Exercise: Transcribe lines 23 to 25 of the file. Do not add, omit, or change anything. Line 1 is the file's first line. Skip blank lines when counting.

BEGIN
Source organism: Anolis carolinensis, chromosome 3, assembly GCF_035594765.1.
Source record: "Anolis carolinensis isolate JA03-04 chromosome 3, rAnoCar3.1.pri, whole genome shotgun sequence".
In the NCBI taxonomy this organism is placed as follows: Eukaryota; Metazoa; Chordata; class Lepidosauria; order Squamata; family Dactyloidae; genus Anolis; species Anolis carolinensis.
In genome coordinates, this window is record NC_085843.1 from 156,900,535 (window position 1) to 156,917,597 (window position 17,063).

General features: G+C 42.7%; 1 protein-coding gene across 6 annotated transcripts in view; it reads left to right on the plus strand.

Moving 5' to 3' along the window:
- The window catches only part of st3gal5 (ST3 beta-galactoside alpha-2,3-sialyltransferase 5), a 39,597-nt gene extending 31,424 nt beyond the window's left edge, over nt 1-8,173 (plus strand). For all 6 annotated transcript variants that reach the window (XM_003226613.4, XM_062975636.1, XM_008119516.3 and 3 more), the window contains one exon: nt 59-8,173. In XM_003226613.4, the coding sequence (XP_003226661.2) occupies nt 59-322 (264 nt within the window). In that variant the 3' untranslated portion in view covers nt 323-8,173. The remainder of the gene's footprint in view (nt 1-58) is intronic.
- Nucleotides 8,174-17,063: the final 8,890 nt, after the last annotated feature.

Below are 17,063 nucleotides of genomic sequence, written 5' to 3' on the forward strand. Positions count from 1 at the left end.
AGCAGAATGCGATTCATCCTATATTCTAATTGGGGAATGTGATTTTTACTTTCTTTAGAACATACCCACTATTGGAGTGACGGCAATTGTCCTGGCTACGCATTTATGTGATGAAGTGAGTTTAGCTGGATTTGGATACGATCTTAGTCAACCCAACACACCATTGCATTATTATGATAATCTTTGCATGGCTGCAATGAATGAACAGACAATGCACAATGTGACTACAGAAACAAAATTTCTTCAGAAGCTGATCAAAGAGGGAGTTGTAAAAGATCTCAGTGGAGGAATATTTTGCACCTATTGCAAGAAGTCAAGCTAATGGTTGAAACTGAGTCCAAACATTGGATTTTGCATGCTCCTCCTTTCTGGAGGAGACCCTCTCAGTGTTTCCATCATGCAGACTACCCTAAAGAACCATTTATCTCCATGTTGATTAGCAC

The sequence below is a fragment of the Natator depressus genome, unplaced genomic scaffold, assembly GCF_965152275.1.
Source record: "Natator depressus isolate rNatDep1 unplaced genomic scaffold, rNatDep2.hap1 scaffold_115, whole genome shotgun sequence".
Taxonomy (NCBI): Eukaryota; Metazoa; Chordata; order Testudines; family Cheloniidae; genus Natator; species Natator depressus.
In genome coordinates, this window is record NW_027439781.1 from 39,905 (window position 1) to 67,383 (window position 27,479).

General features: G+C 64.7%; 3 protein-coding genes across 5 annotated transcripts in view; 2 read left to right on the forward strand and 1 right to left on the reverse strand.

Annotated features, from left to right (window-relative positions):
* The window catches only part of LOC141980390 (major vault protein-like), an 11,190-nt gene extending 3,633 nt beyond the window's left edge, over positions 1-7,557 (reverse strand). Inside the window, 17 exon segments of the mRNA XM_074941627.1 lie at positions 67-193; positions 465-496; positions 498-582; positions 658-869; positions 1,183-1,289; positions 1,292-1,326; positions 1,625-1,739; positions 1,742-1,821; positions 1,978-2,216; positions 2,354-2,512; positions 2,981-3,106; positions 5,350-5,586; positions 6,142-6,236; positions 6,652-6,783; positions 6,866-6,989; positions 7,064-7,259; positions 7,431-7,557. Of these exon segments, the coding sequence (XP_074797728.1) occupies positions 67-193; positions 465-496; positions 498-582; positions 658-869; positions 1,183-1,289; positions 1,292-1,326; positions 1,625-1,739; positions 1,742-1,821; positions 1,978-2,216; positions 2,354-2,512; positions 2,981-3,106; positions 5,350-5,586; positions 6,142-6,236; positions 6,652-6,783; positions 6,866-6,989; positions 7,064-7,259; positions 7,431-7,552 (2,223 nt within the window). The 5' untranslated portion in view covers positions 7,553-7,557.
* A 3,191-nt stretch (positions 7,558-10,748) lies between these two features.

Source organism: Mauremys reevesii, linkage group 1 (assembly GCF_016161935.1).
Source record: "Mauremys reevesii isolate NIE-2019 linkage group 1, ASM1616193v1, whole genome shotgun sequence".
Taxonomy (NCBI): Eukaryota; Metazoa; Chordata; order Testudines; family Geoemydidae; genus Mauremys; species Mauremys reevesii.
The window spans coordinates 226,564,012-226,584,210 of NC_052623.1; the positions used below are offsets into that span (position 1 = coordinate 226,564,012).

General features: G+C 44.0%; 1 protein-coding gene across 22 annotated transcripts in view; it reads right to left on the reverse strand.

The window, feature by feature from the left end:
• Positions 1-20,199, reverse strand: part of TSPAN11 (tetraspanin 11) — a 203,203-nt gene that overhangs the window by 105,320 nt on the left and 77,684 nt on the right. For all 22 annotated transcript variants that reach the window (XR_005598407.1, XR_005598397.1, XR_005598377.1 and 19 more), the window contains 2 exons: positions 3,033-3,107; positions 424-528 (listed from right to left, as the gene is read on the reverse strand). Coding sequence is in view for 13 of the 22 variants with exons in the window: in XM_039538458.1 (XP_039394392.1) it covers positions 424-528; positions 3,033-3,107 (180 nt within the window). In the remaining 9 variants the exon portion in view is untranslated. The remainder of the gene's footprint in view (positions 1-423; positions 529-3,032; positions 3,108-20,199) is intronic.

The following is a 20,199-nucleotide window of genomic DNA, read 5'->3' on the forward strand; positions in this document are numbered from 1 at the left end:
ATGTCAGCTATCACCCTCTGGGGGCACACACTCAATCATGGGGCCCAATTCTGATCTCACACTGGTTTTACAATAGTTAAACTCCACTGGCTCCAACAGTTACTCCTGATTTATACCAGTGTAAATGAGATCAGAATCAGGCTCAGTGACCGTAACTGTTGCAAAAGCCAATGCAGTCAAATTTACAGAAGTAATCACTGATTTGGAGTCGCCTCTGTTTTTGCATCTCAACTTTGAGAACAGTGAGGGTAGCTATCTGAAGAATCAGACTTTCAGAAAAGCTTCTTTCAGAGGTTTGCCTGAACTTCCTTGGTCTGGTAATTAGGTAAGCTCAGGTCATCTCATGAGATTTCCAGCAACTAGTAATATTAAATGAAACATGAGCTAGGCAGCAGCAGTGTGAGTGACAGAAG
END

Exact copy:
General features: G+C 44.0%; 1 protein-coding gene across 22 annotated transcripts in view; it reads right to left on the reverse strand.

The window, feature by feature from the left end:
• Positions 1-20,199, reverse strand: part of TSPAN11 (tetraspanin 11) — a 203,203-nt gene that overhangs the window by 105,320 nt on the left and 77,684 nt on the right. For all 22 annotated transcript variants that reach the window (XR_005598407.1, XR_005598397.1, XR_005598377.1 and 19 more), the window contains 2 exons: positions 3,033-3,107; positions 424-528 (listed from right to left, as the gene is read on the reverse strand). Coding sequence is in view for 13 of the 22 variants with exons in the window: in XM_039538458.1 (XP_039394392.1) it covers positions 424-528; positions 3,033-3,107 (180 nt within the window). In the remaining 9 variants the exon portion in view is untranslated. The remainder of the gene's footprint in view (positions 1-423; positions 529-3,032; positions 3,108-20,199) is intronic.